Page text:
NAACP issues travel warning for Missouri

Following the passage of a new “Jim Crow bill”, people of color and minorities may be unsafe.

People demonstrate across the street from the Ferguson Police Department, Thursday, March 12, 2015, in Ferguson, Mo. CREDIT: AP Photo/Jeff Roberson
People demonstrate across the street from the Ferguson Police Department, Thursday, March 12, 2015, in Ferguson, Mo. CREDIT: AP Photo/Jeff Roberson

People of color and other minorities have been warned not to visit the state of Missouri after Republican Gov. Eric Greitens signed a draconian bill into law that directly threatens minorities, advocates claim.

In a sweeping advisory from June that began gaining traction on a national level last week, members of the NAACP voted to approve the travel warning, which was extended to people of color, women, and the queer community. The NAACP advised those groups that their civil rights may be violated while visiting the state. The organization also advised “extreme caution” to both travelers and minorities currently living in Missouri.

Signed in June, SB43 requires workers claiming discrimination bias by employers to prove that bias was the clear reason for termination — something that is almost impossible to do. Employees are also blocked from suing the individuals responsible for any alleged bias; only businesses themselves can be sued. SB43 additionally removes whistleblower protections for Missouri state employees.

Missouri NAACP President Nimrod Chapel Jr. has since called the measure a “Jim Crow bill” — an intentional nod to racial segregation.


Activists argue SB43 is a blatant attack on the rights of minorities, who they say are more likely to suffer incidents of bias in the workplace. Coupled with numerous incidents of police brutality, harassment, and discrimination, the bill has sparked alarm in a state where violence against people of color has made headlines. In August 2014, the murder of black Ferguson resident Michael Brown by white police officer Darren Wilson sparked protests across the nation. Black students at the University of Missouri have also been subjected to racial slurs on numerous occasions, and a June report indicated that black drivers in the state are 75 percent more likely to be pulled over than their white counterparts.

SB43 is simply the latest in a long line of troubling developments, advocates say. “They’re legalizing discrimination in the state of Missouri,” Chapel said.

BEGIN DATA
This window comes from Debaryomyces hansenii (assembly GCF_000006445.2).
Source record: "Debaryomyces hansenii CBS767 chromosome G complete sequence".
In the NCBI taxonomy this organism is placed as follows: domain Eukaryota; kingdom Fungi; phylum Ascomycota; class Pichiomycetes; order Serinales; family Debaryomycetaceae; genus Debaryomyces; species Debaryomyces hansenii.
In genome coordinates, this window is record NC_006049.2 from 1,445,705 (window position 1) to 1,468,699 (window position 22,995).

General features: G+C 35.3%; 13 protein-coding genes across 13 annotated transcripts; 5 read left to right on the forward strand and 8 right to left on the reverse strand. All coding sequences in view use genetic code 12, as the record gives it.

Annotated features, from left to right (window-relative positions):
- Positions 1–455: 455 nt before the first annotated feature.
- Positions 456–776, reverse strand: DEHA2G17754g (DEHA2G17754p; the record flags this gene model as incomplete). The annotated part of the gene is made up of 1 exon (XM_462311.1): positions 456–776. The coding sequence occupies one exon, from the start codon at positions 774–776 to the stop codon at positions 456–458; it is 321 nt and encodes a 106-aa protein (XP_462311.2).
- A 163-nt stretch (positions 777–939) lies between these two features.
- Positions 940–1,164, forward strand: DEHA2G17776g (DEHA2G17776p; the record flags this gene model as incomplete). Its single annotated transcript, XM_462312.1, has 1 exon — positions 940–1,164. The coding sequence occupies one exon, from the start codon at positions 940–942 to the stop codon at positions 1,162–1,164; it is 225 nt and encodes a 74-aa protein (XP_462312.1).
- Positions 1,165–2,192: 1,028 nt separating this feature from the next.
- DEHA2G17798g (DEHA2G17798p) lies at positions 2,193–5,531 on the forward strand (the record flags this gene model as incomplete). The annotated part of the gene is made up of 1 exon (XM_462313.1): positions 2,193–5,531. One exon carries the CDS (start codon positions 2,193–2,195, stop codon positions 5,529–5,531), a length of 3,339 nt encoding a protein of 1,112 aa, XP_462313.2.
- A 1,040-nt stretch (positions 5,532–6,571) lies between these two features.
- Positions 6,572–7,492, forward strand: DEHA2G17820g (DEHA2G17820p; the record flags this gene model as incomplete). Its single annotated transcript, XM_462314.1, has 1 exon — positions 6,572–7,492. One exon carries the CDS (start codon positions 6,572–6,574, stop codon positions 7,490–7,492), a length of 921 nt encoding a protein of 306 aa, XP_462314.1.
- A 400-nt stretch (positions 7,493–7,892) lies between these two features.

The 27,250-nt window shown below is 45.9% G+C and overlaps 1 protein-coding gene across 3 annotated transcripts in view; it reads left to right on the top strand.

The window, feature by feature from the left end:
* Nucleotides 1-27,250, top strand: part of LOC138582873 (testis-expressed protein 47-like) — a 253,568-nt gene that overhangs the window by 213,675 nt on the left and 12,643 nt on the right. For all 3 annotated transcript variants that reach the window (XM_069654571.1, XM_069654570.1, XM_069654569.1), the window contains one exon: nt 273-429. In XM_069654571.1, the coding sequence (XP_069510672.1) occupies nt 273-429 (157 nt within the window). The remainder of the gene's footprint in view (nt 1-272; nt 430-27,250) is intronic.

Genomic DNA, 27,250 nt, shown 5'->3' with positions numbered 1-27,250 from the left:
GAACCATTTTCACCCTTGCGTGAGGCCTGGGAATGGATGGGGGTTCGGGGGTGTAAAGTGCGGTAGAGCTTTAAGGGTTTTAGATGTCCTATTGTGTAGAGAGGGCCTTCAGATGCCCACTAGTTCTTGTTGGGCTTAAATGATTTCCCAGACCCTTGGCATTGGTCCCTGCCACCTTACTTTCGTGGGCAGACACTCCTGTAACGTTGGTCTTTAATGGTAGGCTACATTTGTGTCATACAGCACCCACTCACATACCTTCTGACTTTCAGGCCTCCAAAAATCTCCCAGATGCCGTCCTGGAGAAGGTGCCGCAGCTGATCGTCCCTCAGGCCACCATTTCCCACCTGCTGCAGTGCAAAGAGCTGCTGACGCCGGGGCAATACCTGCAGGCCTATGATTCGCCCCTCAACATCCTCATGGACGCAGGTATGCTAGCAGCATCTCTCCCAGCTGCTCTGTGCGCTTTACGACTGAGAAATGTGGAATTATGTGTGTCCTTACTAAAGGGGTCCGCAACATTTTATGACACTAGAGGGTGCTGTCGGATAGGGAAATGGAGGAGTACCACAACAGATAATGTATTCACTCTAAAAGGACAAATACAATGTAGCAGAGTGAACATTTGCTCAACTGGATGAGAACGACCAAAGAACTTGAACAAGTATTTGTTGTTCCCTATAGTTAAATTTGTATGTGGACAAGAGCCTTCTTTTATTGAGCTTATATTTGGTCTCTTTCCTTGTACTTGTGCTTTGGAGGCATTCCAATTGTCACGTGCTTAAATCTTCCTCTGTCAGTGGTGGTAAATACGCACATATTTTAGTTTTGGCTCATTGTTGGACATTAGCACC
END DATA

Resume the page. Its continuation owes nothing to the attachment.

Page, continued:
While a spokesperson for the NAACP said the warning was the first of its kind issued by the organization, similar advisories have seen an uptick in the past few months. In May, the American Civil Liberties Union (ACLU) issued a warning regarding travel in the state of Texas, where a hard-line immigration bill, SB4, is set to take effect in September. Targeting “sanctuary cities,” the bill requires all police officers and authorities to comply with federal immigration demands. Failure to do so can result in stiff fines, arrest, and even removal from office — drastic measures that have alarmed advocates.

“Because of the passage of #SB4, we are issuing a Texas travel advisory,” the organization tweeted on May 9.

The Mexican government also advised citizens to take precautions when traveling to Arizona in 2010, following the signing of another aggressive immigration law similar to SB4. More recently, in July, the Bahamas issued a warning to its citizens, the vast majority of whom are black, advising them to take precautions when traveling to the United States.


“The Ministry of Foreign Affairs and Immigration has taken a note of the recent tensions in some American cities over shootings of young black males by police officers,” a government statement read. “We wish to advise all Bahamians traveling to the US but especially to the affected cities to exercise appropriate caution generally. In particular young males are asked to exercise extreme caution in affected cities in their interactions with the police. Do not be confrontational and cooperate.”

Warnings like those issued by the Bahamas and Texas proved to be effective rallying tools in combating discriminatory legislation. Chapel told the AP he hopes the NAACP’s advisory will do the same.

Now that the Missouri travel warning has been approved by NAACP delegates, it will go to the NAACP’s national board for ratification in October.